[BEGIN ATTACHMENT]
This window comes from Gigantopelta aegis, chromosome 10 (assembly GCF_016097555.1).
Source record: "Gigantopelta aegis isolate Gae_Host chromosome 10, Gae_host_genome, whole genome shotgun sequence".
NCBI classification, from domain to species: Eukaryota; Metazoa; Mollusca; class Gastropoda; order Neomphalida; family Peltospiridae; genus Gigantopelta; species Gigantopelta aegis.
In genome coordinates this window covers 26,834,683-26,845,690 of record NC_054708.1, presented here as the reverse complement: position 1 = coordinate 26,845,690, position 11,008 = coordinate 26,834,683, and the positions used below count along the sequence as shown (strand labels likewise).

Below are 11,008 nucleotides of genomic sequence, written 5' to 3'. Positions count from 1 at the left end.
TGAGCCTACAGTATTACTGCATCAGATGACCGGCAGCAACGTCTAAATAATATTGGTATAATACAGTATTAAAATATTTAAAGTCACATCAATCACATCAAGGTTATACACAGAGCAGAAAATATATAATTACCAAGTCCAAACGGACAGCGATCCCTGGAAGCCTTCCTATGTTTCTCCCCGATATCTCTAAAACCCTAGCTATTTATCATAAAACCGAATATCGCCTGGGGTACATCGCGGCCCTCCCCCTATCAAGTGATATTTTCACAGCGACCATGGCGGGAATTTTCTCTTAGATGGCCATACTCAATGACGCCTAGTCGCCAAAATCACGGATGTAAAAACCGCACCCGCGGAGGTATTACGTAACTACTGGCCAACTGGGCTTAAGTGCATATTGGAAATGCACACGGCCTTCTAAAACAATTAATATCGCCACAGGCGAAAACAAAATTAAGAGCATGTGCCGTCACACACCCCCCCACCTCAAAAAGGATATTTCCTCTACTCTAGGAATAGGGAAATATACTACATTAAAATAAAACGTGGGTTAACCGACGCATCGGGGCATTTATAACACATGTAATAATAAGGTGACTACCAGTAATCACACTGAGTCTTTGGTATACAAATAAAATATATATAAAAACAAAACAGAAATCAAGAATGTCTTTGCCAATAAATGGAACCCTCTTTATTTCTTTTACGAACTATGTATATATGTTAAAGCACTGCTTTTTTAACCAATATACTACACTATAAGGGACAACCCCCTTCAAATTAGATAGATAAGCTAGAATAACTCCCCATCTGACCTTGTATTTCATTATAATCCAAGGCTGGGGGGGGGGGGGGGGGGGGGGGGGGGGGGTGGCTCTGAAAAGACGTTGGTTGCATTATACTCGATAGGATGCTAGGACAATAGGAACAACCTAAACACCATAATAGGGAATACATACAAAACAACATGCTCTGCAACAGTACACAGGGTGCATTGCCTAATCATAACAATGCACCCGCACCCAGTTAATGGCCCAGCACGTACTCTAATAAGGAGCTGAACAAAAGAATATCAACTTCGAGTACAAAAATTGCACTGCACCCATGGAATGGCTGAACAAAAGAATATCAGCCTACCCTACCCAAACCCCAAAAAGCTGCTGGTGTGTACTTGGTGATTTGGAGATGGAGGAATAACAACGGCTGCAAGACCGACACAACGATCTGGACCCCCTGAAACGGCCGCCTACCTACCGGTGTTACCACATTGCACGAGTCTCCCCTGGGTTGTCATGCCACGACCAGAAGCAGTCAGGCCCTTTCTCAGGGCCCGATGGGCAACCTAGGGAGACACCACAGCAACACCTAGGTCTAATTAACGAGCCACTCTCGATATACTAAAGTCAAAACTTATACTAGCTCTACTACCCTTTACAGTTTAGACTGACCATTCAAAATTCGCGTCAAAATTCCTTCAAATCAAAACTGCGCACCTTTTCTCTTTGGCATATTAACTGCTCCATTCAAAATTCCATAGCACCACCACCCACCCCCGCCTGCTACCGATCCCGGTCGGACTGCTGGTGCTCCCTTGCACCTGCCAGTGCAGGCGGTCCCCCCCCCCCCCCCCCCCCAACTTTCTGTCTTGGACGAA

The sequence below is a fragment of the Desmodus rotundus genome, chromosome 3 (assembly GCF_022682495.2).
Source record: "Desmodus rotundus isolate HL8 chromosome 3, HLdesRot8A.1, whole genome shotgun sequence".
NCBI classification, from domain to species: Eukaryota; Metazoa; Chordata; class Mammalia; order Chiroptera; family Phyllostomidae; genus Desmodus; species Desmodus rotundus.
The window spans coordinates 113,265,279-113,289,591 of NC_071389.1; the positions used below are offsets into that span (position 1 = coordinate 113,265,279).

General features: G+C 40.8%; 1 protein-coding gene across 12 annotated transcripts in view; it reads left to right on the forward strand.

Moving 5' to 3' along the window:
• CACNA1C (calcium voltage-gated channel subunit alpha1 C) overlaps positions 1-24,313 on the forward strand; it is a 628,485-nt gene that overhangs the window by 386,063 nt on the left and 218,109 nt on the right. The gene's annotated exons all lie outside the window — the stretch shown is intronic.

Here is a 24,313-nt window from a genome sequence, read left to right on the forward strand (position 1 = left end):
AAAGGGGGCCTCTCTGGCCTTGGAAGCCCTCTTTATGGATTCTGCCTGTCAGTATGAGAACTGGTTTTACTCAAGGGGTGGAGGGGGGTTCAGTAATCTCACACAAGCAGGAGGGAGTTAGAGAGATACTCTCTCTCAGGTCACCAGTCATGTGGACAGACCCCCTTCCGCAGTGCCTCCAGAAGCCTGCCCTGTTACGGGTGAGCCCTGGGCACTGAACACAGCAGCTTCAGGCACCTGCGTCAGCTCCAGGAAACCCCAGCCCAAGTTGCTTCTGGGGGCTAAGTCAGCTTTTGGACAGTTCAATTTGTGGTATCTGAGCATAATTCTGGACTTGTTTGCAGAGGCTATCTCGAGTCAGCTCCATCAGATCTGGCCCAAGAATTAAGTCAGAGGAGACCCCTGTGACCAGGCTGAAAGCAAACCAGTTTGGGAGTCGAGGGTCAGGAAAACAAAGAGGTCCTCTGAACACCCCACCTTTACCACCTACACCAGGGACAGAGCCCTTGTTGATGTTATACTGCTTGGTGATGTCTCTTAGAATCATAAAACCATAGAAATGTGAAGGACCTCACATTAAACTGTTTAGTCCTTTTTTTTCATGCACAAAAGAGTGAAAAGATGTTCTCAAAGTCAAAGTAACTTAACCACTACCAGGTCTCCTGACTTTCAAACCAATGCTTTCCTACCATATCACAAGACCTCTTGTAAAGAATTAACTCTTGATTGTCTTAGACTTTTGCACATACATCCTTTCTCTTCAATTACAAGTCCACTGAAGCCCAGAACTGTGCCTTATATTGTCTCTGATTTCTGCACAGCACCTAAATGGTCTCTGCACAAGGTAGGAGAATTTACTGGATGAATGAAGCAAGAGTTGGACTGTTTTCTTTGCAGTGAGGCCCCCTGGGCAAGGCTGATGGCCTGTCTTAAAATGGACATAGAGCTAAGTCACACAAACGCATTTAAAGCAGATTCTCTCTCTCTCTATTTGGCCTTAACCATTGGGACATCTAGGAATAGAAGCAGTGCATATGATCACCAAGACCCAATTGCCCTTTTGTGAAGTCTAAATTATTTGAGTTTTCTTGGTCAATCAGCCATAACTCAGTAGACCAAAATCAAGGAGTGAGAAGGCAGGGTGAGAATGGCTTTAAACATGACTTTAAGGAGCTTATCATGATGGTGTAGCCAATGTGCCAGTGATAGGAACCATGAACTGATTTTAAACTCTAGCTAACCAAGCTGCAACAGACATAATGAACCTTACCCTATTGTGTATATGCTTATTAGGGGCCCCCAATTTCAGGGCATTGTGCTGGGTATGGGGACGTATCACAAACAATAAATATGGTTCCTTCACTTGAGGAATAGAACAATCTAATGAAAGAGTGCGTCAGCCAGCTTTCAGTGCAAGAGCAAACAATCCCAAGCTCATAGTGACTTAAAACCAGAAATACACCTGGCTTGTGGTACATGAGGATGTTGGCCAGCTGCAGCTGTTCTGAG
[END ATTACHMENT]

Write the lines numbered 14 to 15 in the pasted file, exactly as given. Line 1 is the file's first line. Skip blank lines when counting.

Here is a 24,313-nt window from a genome sequence, read left to right on the forward strand (position 1 = left end):
AAAGGGGGCCTCTCTGGCCTTGGAAGCCCTCTTTATGGATTCTGCCTGTCAGTATGAGAACTGGTTTTACTCAAGGGGTGGAGGGGGGTTCAGTAATCTCACACAAGCAGGAGGGAGTTAGAGAGATACTCTCTCTCAGGTCACCAGTCATGTGGACAGACCCCCTTCCGCAGTGCCTCCAGAAGCCTGCCCTGTTACGGGTGAGCCCTGGGCACTGAACACAGCAGCTTCAGGCACCTGCGTCAGCTCCAGGAAACCCCAGCCCAAGTTGCTTCTGGGGGCTAAGTCAGCTTTTGGACAGTTCAATTTGTGGTATCTGAGCATAATTCTGGACTTGTTTGCAGAGGCTATCTCGAGTCAGCTCCATCAGATCTGGCCCAAGAATTAAGTCAGAGGAGACCCCTGTGACCAGGCTGAAAGCAAACCAGTTTGGGAGTCGAGGGTCAGGAAAACAAAGAGGTCCTCTGAACACCCCACCTTTACCACCTACACCAGGGACAGAGCCCTTGTTGATGTTATACTGCTTGGTGATGTCTCTTAGAATCATAAAACCATAGAAATGTGAAGGACCTCACATTAAACTGTTTAGTCCTTTTTTTTCATGCACAAAAGAGTGAAAAGATGTTCTCAAAGTCAAAGTAACTTAACCACTACCAGGTCTCCTGACTTTCAAACCAATGCTTTCCTACCATATCACAAGACCTCTTGTAAAGAATTAACTCTTGATTGTCTTAGACTTTTGCACATACATCCTTTCTCTTCAATTACAAGTCCACTGAAGCCCAGAACTGTGCCTTATATTGTCTCTGATTTCTGCACAGCACCTAAATGGTCTCTGCACAAGGTAGGAGAATTTACTGGATGAATGAAGCAAGAGTTGGACTGTTTTCTTTGCAGTGAGGCCCCCTGGGCAAGGCTGATGGCCTGTCTTAAAATGGACATAGAGCTAAGTCACACAAACGCATTTAAAGCAGATTCTCTCTCTCTCTATTTGGCCTTAACCATTGGGACATCTAGGAATAGAAGCAGTGCATATGATCACCAAGACCCAATTGCCCTTTTGTGAAGTCTAAATTATTTGAGTTTTCTTGGTCAATCAGCCATAACTCAGTAGACCAAAATCAAGGAGTGAGAAGGCAGGGTGAGAATGGCTTTAAACATGACTTTAAGGAGCTTATCATGATGGTGTAGCCAATGTGCCAGTGATAGGAACCATGAACTGATTTTAAACTCTAGCTAACCAAGCTGCAACAGACATAATGAACCTTACCCTATTGTGTATATGCTTATTAGGGGCCCCCAATTTCAGGGCATTGTGCTGGGTATGGGGACGTATCACAAACAATAAATATGGTTCCTTCACTTGAGGAATAGAACAATCTAATGAAAGAGTGCGTCAGCCAGCTTTCAGTGCAAGAGCAAACAATCCCAAGCTCATAGTGACTTAAAACCAGAAATACACCTGGCTTGTGGTACATGAGGATGTTGGCCAGCTGCAGCTGTTCTGAG